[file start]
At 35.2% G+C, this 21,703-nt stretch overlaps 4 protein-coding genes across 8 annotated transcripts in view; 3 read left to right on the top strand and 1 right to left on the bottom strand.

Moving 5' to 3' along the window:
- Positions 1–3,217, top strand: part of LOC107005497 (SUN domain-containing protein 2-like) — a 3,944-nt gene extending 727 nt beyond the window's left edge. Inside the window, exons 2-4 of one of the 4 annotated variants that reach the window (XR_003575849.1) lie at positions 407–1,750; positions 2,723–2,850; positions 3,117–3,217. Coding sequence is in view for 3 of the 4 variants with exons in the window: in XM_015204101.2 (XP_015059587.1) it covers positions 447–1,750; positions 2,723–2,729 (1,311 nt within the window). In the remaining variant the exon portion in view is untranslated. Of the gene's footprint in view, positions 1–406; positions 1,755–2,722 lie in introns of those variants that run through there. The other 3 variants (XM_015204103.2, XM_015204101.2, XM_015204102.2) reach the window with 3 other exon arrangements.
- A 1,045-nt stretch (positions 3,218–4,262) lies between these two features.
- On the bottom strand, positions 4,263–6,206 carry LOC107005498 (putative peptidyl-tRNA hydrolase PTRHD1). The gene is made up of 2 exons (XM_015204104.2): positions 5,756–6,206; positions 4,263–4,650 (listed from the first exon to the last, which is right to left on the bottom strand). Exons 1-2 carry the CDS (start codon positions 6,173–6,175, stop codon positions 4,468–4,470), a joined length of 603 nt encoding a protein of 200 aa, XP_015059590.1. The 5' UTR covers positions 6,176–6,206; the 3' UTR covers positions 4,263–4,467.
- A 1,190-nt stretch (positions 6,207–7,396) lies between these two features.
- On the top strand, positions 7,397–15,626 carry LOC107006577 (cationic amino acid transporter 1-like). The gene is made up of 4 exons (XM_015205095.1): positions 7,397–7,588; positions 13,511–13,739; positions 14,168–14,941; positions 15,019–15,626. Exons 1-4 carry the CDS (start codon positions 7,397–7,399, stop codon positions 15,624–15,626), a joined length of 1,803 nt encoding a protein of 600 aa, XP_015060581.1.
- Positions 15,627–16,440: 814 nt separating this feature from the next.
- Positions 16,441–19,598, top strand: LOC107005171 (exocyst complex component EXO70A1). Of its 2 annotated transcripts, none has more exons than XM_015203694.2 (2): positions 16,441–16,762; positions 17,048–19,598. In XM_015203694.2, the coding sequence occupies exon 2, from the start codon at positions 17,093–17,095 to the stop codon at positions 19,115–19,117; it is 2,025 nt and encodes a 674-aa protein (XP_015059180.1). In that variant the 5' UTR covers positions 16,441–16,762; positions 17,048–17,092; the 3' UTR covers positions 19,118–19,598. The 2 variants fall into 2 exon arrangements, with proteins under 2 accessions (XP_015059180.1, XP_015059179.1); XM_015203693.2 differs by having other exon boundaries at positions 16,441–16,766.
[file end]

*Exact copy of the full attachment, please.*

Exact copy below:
At 35.2% G+C, this 21,703-nt stretch overlaps 4 protein-coding genes across 8 annotated transcripts in view; 3 read left to right on the top strand and 1 right to left on the bottom strand.

Moving 5' to 3' along the window:
- Positions 1–3,217, top strand: part of LOC107005497 (SUN domain-containing protein 2-like) — a 3,944-nt gene extending 727 nt beyond the window's left edge. Inside the window, exons 2-4 of one of the 4 annotated variants that reach the window (XR_003575849.1) lie at positions 407–1,750; positions 2,723–2,850; positions 3,117–3,217. Coding sequence is in view for 3 of the 4 variants with exons in the window: in XM_015204101.2 (XP_015059587.1) it covers positions 447–1,750; positions 2,723–2,729 (1,311 nt within the window). In the remaining variant the exon portion in view is untranslated. Of the gene's footprint in view, positions 1–406; positions 1,755–2,722 lie in introns of those variants that run through there. The other 3 variants (XM_015204103.2, XM_015204101.2, XM_015204102.2) reach the window with 3 other exon arrangements.
- A 1,045-nt stretch (positions 3,218–4,262) lies between these two features.
- On the bottom strand, positions 4,263–6,206 carry LOC107005498 (putative peptidyl-tRNA hydrolase PTRHD1). The gene is made up of 2 exons (XM_015204104.2): positions 5,756–6,206; positions 4,263–4,650 (listed from the first exon to the last, which is right to left on the bottom strand). Exons 1-2 carry the CDS (start codon positions 6,173–6,175, stop codon positions 4,468–4,470), a joined length of 603 nt encoding a protein of 200 aa, XP_015059590.1. The 5' UTR covers positions 6,176–6,206; the 3' UTR covers positions 4,263–4,467.
- A 1,190-nt stretch (positions 6,207–7,396) lies between these two features.
- On the top strand, positions 7,397–15,626 carry LOC107006577 (cationic amino acid transporter 1-like). The gene is made up of 4 exons (XM_015205095.1): positions 7,397–7,588; positions 13,511–13,739; positions 14,168–14,941; positions 15,019–15,626. Exons 1-4 carry the CDS (start codon positions 7,397–7,399, stop codon positions 15,624–15,626), a joined length of 1,803 nt encoding a protein of 600 aa, XP_015060581.1.
- Positions 15,627–16,440: 814 nt separating this feature from the next.
- Positions 16,441–19,598, top strand: LOC107005171 (exocyst complex component EXO70A1). Of its 2 annotated transcripts, none has more exons than XM_015203694.2 (2): positions 16,441–16,762; positions 17,048–19,598. In XM_015203694.2, the coding sequence occupies exon 2, from the start codon at positions 17,093–17,095 to the stop codon at positions 19,115–19,117; it is 2,025 nt and encodes a 674-aa protein (XP_015059180.1). In that variant the 5' UTR covers positions 16,441–16,762; positions 17,048–17,092; the 3' UTR covers positions 19,118–19,598. The 2 variants fall into 2 exon arrangements, with proteins under 2 accessions (XP_015059180.1, XP_015059179.1); XM_015203693.2 differs by having other exon boundaries at positions 16,441–16,766.